Research Methods 9. This study is based primarily upon fieldwork undertaken in Muyuni by the agronomy section of ZCCFSP Unguja from January 1995 onwards (research is still progress at the time of writing). Muyuni is located in the south-east of Unguja, about half-way along the graded road which runs south from Jozani to Kizimkazi. Administratively Muyuni forms a single

shehia (formerly CCM branch) in the South district (Wilaya ya Kusini) of Unguja’s South region (Mkoa wa Kusini). The village is divided into three sub-units or wards, Muyuni A, B and C, and comprises numerous scattered hamlets. The combined population of these three wards in the 1988 census was 2,176 persons, of whom almost half were aged under 15. Muyuni falls within Unguja’s Farming Systems Zone 4, and was selected as the location

of this study because of the long-standing fame of Boribo Muyuni mangoes and their recent development as an export crop. 10. As already stated, intensive research was begun in Muyuni in January 1995. A series of in-depth interviews was conducted with farmers, both singly and in groups, in Muyuni, Makunduchi and Mtende. The notes

recorded during these interviews form the basis for the present paper, together with information which the agronomy section has continued to collect in the area. Whereas other ZCCFSP cash crop studies have been one-off pieces of research, investigation in Muyuni has taken the form of an ongoing research and development programme in which a wide variety of technical and practical issues have been addressed. The results of this work have been described in different ZCCFSP reports, which are listed in the bibliography at the end of this paper. 11. The results of research on mango marketing conducted by the socioeconomics section of ZCCFSP Unguja have also been incorporated into the present account. The combination of agronomic and socio-economic

research has meanwhile led to the production of a draft Mango Strategy, with proposals for the further development of the production of a draft Mango Strategy, with proposals for the further development of the production and export of Boribo mangoes. It is expected that this strategy will be presented to and discussed in detail with farmers, traders and key ministry (including MALNR) personnel in the first quarter of 1996. 12. A brief literature review has provided additional background data on mango production in Zanzibar and especially Unguja. No attempt has been made, however, to make a thorough research of the archives or interview other key informants either within or outside of MALNR. The full history of mango production and marketing in Zanzibar therefore remains to be written, as indeed it does for most other crops on the islands. 13. In writing this report we have tried to highlight the main stages in the development of mangoes as a cash crop in Muyuni, focusing upon the Boribo Muyuni variety, and singling out the principal factors which have contributed towards its current status as an export crop. The logic behind this form of presentation has already been outlined in the introduction above. Again, we invite anyone with additional information and/or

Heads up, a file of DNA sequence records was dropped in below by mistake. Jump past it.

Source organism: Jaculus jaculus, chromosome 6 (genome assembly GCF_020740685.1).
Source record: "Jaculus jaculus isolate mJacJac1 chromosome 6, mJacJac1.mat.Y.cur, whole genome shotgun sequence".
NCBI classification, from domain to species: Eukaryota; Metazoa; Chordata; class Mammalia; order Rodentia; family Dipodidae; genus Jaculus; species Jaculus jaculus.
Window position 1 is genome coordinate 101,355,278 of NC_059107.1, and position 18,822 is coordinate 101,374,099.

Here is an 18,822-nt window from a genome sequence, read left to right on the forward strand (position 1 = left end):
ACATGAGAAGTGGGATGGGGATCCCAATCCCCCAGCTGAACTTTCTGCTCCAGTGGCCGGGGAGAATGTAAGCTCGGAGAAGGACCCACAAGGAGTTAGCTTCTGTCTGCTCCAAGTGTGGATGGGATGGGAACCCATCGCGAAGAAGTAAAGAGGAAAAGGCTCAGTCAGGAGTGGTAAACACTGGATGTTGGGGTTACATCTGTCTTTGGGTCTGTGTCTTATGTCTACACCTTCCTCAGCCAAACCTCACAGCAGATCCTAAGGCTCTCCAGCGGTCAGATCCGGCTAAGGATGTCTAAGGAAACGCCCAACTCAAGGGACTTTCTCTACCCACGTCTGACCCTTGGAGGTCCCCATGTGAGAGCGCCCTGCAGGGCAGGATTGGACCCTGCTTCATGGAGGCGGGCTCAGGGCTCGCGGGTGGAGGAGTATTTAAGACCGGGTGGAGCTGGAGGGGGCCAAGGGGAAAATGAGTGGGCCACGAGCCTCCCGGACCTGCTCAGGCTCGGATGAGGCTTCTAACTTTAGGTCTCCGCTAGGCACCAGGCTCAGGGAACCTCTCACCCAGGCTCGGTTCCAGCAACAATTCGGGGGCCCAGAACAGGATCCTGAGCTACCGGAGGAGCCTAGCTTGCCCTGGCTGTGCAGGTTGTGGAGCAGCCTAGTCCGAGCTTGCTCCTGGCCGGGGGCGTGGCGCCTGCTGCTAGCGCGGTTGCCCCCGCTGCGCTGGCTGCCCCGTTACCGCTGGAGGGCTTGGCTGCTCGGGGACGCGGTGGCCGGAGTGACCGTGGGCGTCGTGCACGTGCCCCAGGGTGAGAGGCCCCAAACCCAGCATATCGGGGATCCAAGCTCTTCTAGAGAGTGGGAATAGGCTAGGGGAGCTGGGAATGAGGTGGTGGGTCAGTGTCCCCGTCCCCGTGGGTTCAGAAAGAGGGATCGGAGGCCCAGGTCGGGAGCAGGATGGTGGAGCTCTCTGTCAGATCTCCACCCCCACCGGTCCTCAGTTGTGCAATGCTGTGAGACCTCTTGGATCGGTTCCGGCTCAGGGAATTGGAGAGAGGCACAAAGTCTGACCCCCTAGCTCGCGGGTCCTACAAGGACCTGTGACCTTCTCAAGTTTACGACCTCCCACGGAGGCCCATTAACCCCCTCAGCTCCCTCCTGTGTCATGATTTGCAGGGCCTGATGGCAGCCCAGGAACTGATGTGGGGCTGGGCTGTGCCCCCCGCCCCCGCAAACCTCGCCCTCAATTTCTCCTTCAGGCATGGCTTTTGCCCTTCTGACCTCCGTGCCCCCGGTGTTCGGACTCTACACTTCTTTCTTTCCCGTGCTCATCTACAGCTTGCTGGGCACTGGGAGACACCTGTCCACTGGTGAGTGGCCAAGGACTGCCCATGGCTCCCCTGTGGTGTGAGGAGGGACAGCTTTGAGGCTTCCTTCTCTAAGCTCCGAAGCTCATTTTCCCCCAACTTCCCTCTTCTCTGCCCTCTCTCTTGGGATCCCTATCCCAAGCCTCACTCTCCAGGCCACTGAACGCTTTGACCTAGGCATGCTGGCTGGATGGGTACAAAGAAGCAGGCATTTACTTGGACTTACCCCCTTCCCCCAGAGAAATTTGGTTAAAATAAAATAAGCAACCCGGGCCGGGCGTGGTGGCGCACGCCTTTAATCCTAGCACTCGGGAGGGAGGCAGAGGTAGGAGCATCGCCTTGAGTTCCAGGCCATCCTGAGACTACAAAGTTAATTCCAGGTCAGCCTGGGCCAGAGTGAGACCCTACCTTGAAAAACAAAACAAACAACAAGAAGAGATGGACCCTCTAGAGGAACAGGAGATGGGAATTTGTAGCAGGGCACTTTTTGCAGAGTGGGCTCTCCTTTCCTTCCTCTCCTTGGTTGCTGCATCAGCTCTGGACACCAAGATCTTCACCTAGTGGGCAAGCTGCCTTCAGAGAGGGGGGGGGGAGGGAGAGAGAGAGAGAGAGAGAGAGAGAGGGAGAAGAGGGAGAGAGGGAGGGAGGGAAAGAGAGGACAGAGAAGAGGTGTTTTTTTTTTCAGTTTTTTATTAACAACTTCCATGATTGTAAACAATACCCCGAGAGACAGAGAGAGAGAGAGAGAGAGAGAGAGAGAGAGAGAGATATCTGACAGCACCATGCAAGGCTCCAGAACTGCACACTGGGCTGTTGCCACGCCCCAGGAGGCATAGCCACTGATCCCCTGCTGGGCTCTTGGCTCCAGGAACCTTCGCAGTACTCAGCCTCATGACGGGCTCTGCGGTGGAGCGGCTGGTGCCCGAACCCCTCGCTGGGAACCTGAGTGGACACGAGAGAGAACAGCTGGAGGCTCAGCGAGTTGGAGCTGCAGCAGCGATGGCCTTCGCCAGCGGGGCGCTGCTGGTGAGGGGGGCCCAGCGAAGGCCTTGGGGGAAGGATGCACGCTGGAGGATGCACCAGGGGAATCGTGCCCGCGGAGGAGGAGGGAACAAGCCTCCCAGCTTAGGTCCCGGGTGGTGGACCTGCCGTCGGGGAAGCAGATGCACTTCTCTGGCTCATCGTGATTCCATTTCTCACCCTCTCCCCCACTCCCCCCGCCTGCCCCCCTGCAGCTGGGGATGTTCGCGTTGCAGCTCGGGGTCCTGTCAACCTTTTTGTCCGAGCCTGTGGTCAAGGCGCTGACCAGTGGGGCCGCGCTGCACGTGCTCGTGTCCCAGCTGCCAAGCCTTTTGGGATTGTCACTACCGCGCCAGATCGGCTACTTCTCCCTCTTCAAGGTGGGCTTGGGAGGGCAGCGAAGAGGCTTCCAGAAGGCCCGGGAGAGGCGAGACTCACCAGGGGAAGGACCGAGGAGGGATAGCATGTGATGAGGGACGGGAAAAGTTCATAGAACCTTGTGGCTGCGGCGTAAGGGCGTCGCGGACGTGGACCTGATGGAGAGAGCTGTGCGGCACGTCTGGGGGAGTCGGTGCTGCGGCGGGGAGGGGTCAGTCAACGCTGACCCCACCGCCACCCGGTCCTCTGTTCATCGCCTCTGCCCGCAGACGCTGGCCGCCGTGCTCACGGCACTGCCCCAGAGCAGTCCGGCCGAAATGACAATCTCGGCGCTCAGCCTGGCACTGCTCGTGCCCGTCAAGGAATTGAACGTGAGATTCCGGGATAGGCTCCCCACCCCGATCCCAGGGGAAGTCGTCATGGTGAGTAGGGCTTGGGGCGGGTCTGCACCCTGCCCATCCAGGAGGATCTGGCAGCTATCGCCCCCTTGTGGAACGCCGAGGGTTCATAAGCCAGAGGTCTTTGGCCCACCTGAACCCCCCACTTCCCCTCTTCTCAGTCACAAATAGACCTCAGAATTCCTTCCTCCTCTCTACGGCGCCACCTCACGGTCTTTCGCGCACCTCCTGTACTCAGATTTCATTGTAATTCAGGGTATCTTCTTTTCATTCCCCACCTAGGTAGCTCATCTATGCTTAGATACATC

alternative interpretations to share them with us, and so add to the potential value of our research.

Mangoes: Origin and Introduction 14. The Mango tree, Mangifera indica L., probably originated in the IndoBurma region, and still grows wild in the forests of India, especially in the hills of the north-east. The mango appears to have been cultivated for at least 4,000 years on the Indian sub-continent. It is thought to have been taken to Malaya and neighbouring countries by Indians in the 5th or 4th century B.C. It is generally assumed that the tree was introduced to the East African coast by Persians in about the 10th century A.D. 15. There is, however, very little evidence to support this last hypothesis, which rests in part upon an outdated chronology and conception of the role of ‘Persians’ in coastal history. Although the Swahili word for the mango tree (mwembe, plural miembe) and its fruit (embe, plural maembe) appears to be ultimately derived from Persian, this loanword (together with many others like it) probably entered Swahili via Arabic. This suggests that

mangoes did not become well known on the coast until sometime after the Swahili diaspora, which is currently dated from around the middle of the first millennium A.D. onwards. This does not preclude the possibility that trees were introduced earlier, but at present there is no evidence for this. 16. Mangoes were certainly present on the northern Swahili coast by 1331, when ibn Battuta described their role in the diet of wealthy householders in Mogadishu: “The food of these people is rice cooked with butter, served on a large wooden dish. With it they serve side-dishes, stews of chicken, meat, fish, and vegetables. They cook unripe bananas in fresh milk, and serve them as a sauce. They put curdled milk in another vessel with peppercorns, vinegar, and saffron, green ginger and mangoes, which look like apples but have a nut inside. Ripe mangoes are very sweet and are eaten like fruit; but unripe mangoes are as acid as lemons, and are cooked in vinegar. When the Mogadishu people have taken a